115th Annual Conference - Honolulu, Hawaii
Friday, November 10 - Sunday, November 12, 2017

The Silence of the Women: Exploring Gendered Silence and Invisibility in A Meeting by the River

Jessica Somers, California State University, Los Angeles

Using Hélène Cixous's gendered conceptions of différance as well as Cheryl Glenn's Unspoken: A Rhetoric of Silence, this paper explores the significance and unlikely empowerment of the silent, invisible women that permeate Christopher Isherwood's A Meeting by the River.


Remarkably little criticism has arisen regarding Christopher Isherwood’s final novel, A Meeting by the River, and virtually no attention has been paid to the notably silent and invisible female characters within the text. The phallocentric narrative follows the exploits of two strikingly dissimilar British brothers Oliver and Patrick in a Hindu monastery as they navigate questions of religious, cultural, and sexual identity. The book, which unfolds in a series of letters from the brothers to one other, their geographically distant female relations, and various sexual and work partners, completely obscures the female voice and being – while sensuous descriptions of native male bodies and sexual desire litter the text, there are virtually no women at the forefront or in the background to describe. Rather, they are geographically and narratorily removed from the plot, and the only women mentioned are Patrick and Oliver’s overbearing mother and Patrick’s wife and young daughter.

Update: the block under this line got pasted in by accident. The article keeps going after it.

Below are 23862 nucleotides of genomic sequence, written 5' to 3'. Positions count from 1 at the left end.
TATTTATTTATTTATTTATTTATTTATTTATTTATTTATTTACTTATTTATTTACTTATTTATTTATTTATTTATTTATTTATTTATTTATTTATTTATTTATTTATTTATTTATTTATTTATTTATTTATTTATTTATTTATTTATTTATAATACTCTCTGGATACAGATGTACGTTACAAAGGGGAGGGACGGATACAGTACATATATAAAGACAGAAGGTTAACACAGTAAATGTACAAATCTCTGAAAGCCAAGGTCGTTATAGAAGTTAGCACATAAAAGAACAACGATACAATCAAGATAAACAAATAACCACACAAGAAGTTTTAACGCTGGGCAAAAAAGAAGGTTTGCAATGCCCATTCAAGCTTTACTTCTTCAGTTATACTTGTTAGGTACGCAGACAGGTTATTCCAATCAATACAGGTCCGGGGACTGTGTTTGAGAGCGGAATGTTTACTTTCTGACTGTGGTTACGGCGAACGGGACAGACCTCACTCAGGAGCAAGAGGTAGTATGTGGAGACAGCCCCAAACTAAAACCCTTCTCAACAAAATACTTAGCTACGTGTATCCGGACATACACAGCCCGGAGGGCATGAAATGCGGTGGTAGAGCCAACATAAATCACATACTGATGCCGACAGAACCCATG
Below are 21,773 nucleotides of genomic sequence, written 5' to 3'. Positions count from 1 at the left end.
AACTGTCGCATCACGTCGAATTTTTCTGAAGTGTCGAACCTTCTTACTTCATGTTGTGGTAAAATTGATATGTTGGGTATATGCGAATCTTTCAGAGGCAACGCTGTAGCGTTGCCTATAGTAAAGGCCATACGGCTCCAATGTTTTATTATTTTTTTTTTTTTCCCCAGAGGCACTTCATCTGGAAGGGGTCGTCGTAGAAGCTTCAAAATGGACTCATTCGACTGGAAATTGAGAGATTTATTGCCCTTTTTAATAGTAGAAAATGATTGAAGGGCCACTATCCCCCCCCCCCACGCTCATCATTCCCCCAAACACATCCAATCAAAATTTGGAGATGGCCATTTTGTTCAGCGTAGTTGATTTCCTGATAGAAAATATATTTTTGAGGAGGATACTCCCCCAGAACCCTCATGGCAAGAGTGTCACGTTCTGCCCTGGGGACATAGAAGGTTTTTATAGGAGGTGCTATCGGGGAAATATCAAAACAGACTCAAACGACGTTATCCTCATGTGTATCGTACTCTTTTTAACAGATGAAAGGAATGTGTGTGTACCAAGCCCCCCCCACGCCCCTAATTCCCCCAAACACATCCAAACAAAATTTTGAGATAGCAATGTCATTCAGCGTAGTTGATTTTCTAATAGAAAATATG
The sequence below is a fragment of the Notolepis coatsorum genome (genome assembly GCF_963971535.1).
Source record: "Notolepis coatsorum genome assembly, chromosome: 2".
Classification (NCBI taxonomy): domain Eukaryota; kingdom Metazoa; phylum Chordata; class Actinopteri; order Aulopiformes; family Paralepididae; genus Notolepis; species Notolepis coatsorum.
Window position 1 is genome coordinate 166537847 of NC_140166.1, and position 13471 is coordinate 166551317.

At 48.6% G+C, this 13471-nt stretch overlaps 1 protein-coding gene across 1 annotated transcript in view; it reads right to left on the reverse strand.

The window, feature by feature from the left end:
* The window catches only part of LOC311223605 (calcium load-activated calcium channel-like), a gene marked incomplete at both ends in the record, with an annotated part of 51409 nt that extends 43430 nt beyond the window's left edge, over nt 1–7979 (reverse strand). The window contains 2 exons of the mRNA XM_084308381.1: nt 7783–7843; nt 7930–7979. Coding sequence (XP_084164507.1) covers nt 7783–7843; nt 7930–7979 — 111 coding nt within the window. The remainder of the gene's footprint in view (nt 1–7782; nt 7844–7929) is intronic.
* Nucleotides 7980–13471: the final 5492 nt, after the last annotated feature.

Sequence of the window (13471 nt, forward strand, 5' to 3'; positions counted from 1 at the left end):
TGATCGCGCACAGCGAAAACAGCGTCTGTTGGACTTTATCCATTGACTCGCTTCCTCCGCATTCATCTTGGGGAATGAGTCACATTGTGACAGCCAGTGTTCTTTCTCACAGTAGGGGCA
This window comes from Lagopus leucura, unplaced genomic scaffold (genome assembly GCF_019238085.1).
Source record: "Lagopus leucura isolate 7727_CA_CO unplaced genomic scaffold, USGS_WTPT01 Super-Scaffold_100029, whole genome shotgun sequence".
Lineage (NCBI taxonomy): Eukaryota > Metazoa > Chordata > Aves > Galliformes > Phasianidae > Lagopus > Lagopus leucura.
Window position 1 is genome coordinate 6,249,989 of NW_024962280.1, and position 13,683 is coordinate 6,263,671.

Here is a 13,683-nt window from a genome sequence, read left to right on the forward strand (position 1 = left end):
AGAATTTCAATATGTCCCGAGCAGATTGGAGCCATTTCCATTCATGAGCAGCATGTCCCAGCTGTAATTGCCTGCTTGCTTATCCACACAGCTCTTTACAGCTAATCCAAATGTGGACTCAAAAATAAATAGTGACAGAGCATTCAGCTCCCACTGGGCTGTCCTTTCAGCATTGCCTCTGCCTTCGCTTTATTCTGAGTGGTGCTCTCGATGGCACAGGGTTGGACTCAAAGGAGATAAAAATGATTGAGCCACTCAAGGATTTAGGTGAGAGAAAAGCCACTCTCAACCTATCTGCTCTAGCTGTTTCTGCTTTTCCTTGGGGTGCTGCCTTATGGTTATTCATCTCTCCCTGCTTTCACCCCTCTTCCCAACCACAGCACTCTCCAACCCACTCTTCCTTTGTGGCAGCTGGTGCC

Hélène Cixous explicitly extends Jacques Derrida’s différance and his conceptions of hierarchical opposition to the gender dynamic, and asserts the societal classification and order between man/woman, activity/passivity, and speech/silence. I use these concepts as a starting point to question the cause and effect of female silence in A Meeting by the River: are the women truly passive?; does lack of speech necessarily connote lack of power? I will similarly use Cheryl Glenn’s recent work Unspoken: A Rhetoric of Silence to examine the rhetorical act of silence as a means to gain power for the silent British women in A Meeting by the River.

I argue that, despite the fact that the men literally write and thus control the narrative, the women are empowered figures of dominance and control in the brothers’ lives. Though Patrick and Oliver purposely attempt to deceive their female family members in order to hide aspects of their lives they deem inappropriate for the weaker sex, the women catalyze the entire narrative, as their mother initially uses her sway to send Patrick to India to retrieve his wayward brother. It is precisely due to the women’s power in the brothers’ lives that the men must remove themselves to another continent entirely to gain autonomy for themselves away from the women and outside of the strict British mores of sexuality, religion, morality, and familial responsibility that they uphold. Though this bears true for the British women, this does not necessarily extend to the women of India. Though the British women are peripheral to the narrative, they nonetheless exist in relation to it; Indian women, on the other hand, are not only silent and invisible, but they are also imperceptible – they are not part of the brothers' world, and are thus rendered completely inconsequential.

There exists a veritable horde of silent, invisible women throughout the span of literature. They are silenced by their respective narratives and the patriarchal contexts of society and artistic form. It is necessary, with the advent of future scholarship, to explore the significance of their voices in order to better understand the whole of literature. 

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